If reports are to believed, Jürgen Klopp attempted to sign the 22-year-old in the final few days of the summer window, but a deal couldn’t be struck due to Monaco’s demands for their talented attacker.
There were mumblings of a winter move but, again, the Premier League club weren’t willing to meet the reported €80million valuation.
It’s become clear, however, that the Ligue 1 side want to do business this time around and they aren’t shy about using the media to convey that message.
In an interview with Telefoot, Monaco vice-president Vadim Vasilyev let it be known, subtly, that a deal could be struck if the money was right: “A few hours after the match against Paris Saint-Germain is not the time to talk about the transfer window,” he said. “But good luck to those who want him. He’s worth a lot.”
It may have been viewed as a throwaway comment, but to make it after a 7-1 mauling at the hands of their rivals is telling. He was using the media attention to put Lemar in the shop window.
Then, during a quick -fire ‘do you prefer’ session, the vice-president of the Monégasque club picked Liverpool when asked which club out of the Reds and Arsenal he prefer to see the left-footed maestro to join.
It’s just his personal preference, of course, but speaking to publicly about it will no doubt generate attention.
The player hasn’t been able to replicate his 2016/17 form which saw him involved in a combined 25 goals across Ligue 1 and the Champions League as Monaco stunned the world by getting all the way to the semi-finals in Europe’s elite club competition while wrestling the title away from Paris Saint-Germain.
With five games left to play, Lemar has been involved in just nine goals this term. His output has dramatically dropped and his form doesn’t align with the prices being mooted in the press.
But Lemar isn’t having a bad campaign by any stretch of the imagination. He’s just adapting to a Monaco team in transition. Coach Leonardo Jardim saw a number of key players depart last summer and replacements aren’t of a similar quality. The France international’s output may have dropped because he’s playing with inferior players now.
In terms of personal stats, Lemar’s posting better numbers across the board. His take ons are up per 90 minutes this season, as are his assists and through balls attempted. However, his open play key passes are down by 0.31 per 90, as is his xG90.
The versatile midfielder admitted he was unhappy after failing to secure a move away from the Stade Louis II. “I’m not going to hide it,” he said. “I was a little disappointed. I try not to think about it. I’ve kept working so that these clubs come back during the next transfer window.”
To his credit, he has kept working hard to ensure there’s enough of a reason for the likes of Liverpool and Arsenal to part with fees which would break current club records.
The issue for Lemar, however, is that Liverpool appear to have already moved on without him.
Do Liverpool still need Lemar?
The Frenchman was earmarked by many as a replacement for Philippe Coutinho; the man to play 1.5 positions in the starting XI, similar to exactly what the Brazilian did for the first half of the campaign and what Sadio Mané has done since his departure, drifting between wide areas and central ones.
He could rotate with the Liverpool No.19 to keep things fresh but also operate as more of an attacking midfielder on the left of three. On paper, he appeared to be ideal. And while he can still offer just that, the Reds already have a player like that in Alex Oxlade-Chamberlain.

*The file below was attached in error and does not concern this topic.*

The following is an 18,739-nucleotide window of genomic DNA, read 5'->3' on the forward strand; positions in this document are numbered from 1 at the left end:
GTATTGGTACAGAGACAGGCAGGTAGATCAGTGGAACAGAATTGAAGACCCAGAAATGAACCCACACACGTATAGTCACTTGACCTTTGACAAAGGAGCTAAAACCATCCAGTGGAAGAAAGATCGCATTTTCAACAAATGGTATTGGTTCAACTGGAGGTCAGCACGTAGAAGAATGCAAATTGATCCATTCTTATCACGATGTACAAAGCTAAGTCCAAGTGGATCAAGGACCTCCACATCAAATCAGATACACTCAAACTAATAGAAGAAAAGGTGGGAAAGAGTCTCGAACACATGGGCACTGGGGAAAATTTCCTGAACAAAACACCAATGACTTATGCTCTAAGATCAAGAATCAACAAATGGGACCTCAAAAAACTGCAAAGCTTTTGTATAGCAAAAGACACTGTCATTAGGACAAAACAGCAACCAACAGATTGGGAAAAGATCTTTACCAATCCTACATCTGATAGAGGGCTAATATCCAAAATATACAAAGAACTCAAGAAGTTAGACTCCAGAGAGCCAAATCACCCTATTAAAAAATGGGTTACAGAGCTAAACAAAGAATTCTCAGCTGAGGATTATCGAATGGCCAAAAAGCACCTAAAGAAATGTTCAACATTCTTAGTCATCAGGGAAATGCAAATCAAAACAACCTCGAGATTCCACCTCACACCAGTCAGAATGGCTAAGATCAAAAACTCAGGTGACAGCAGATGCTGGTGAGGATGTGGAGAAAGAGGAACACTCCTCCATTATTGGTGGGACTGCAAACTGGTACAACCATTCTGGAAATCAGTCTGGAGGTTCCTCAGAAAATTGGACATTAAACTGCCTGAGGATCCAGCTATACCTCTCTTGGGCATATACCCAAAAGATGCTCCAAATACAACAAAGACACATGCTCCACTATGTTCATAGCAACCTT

The £35million summer signing from Arsenal has been a standout performer in recent weeks, playing in a hybrid role which sees him fill in out wide when Mohamed Salah cuts inside while doing the majority of his work as a box-to-box midfielder. The former Arsenal wing-back is thriving in his new role.
Before reading too much into the stats in the graphic it’s worth noting Lemar has played on the left of a 4-4-2 and in the centre of a three behind the striker in a 4-2-3-1. His instructions will differ to Oxlade-Chamberlain’s simply because his role in the team is different. But that will impact their stats.
The question to ask is: would Lemar be able to replicate the England international’s numbers? After all, if he arrives at Anfield there’s a high probability he’d be tasked with playing a similar role.
There’s every chance the Frenchman’s output would spike as soon as he’s placed in Klopp’s side but will there be enough of rise to justify the £75million fee?
Lemar may be viewed as a player to help the Reds breakdown those low defensive blocks, with Oxlade-Chamberlain starring in the more frenetic matches, but Naby Keïta‘s arrival ticks that box, adding guile to a sometimes blunt middle third.
The RB Leipzig is a clear winner when comparing stats important to progressive midfielders. He’s heavily involved – the total passes stat highlights this – playing more accurate through balls and open play key passes per 90.
Keïta is completing more dribbles and his xG+xA90 is the best of the trio. But, as shown in the graphic, Oxlade-Chamberlain isn’t that far behind the 23-year-old Guinean.
Liverpool could no doubt make use of a player like Lemar, the more creativity the better, but there’s no guarantee he would be a starter and the Reds aren’t in a position to have a potential club-record buy, who is far from the finished product right now, sat on the bench for large periods.
The Frenchman may have topped the list last summer but the Reds have evolved under Klopp and Lemar might have missed the window of opportunity to join his revolution at Anfield.